BRIEF DESCRIPTION OF THE DRAWINGS

The above and further advantages of the invention may be better understood by referring to the following description in conjunction with the accompanying drawings in which like reference numerals indicate identically or functionally similar elements, of which:

FIG. 1 is a schematic block diagram of an exemplary computer network that may be used in accordance with the present invention;

FIG. 2 is schematic block diagram of an exemplary router that may be advantageously used with the present invention;

FIG. 3 is a schematic block diagram of an exemplary IGP Advertisement that may be flooded by the routers in accordance with the present invention;

FIG. 4A is a schematic block diagram of an exemplary computer network as in FIG. 1 with an illustrative TE-LSP in accordance with the present invention;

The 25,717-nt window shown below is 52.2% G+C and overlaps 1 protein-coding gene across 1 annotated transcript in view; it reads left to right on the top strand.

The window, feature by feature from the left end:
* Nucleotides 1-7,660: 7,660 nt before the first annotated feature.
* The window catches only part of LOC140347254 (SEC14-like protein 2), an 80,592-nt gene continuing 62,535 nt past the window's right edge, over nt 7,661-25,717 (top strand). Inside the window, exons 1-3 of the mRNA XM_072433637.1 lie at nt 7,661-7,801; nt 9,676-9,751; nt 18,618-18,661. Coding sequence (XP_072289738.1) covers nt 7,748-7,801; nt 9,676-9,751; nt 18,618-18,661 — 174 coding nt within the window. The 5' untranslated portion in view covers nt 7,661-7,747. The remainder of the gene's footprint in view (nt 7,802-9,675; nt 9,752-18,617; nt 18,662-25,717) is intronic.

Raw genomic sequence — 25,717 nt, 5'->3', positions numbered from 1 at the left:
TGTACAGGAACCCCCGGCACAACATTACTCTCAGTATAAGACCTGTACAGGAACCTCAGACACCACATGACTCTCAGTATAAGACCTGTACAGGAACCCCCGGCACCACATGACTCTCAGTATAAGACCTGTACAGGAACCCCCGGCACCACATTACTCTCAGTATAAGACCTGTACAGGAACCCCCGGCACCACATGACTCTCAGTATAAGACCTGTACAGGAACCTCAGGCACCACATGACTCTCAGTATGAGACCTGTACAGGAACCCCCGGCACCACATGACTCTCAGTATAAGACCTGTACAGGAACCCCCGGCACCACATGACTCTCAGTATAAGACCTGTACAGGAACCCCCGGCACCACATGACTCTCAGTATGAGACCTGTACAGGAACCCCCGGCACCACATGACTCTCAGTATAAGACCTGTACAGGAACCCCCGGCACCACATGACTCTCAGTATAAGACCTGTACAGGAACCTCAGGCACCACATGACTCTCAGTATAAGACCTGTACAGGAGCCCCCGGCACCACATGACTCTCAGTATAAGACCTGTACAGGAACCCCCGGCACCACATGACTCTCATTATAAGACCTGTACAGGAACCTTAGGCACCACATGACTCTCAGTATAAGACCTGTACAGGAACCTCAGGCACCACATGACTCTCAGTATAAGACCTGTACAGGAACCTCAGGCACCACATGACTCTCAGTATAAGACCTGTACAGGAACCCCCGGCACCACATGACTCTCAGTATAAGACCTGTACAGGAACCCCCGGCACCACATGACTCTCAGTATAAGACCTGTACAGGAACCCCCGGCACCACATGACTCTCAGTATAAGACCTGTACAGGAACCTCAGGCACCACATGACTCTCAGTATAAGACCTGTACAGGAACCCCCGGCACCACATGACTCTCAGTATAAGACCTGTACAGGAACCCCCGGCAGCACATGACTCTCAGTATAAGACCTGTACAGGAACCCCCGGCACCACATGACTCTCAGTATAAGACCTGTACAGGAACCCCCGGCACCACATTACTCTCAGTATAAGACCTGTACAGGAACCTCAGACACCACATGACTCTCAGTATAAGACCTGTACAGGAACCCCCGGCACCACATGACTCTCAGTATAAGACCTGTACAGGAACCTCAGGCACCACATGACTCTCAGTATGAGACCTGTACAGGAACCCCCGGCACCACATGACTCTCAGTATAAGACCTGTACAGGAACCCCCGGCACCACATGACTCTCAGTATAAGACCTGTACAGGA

FIG. 4B is a schematic block diagram of an exemplary computer network as in FIG. 4A with an illustrative event and new CSPF computation in accordance with the present invention;

FIG. 4C is a schematic block diagram of an exemplary computer network as in FIG. 4A with an illustrative event and new CSPF computation in accordance with the present invention;

FIG. 5A is a schematic block diagram of an exemplary computer network as in FIG. 1 with an illustrative TE-LSP in accordance with the present invention;

FIG. 5B is a schematic block diagram of an exemplary computer network as in FIG. 5A with an illustrative event in accordance with the present invention;

FIG. 6 is a flowchart illustrating a sequence of steps for determining whether a network event could create a more optimal path for one or more TE-LSPs in accordance with the present invention; and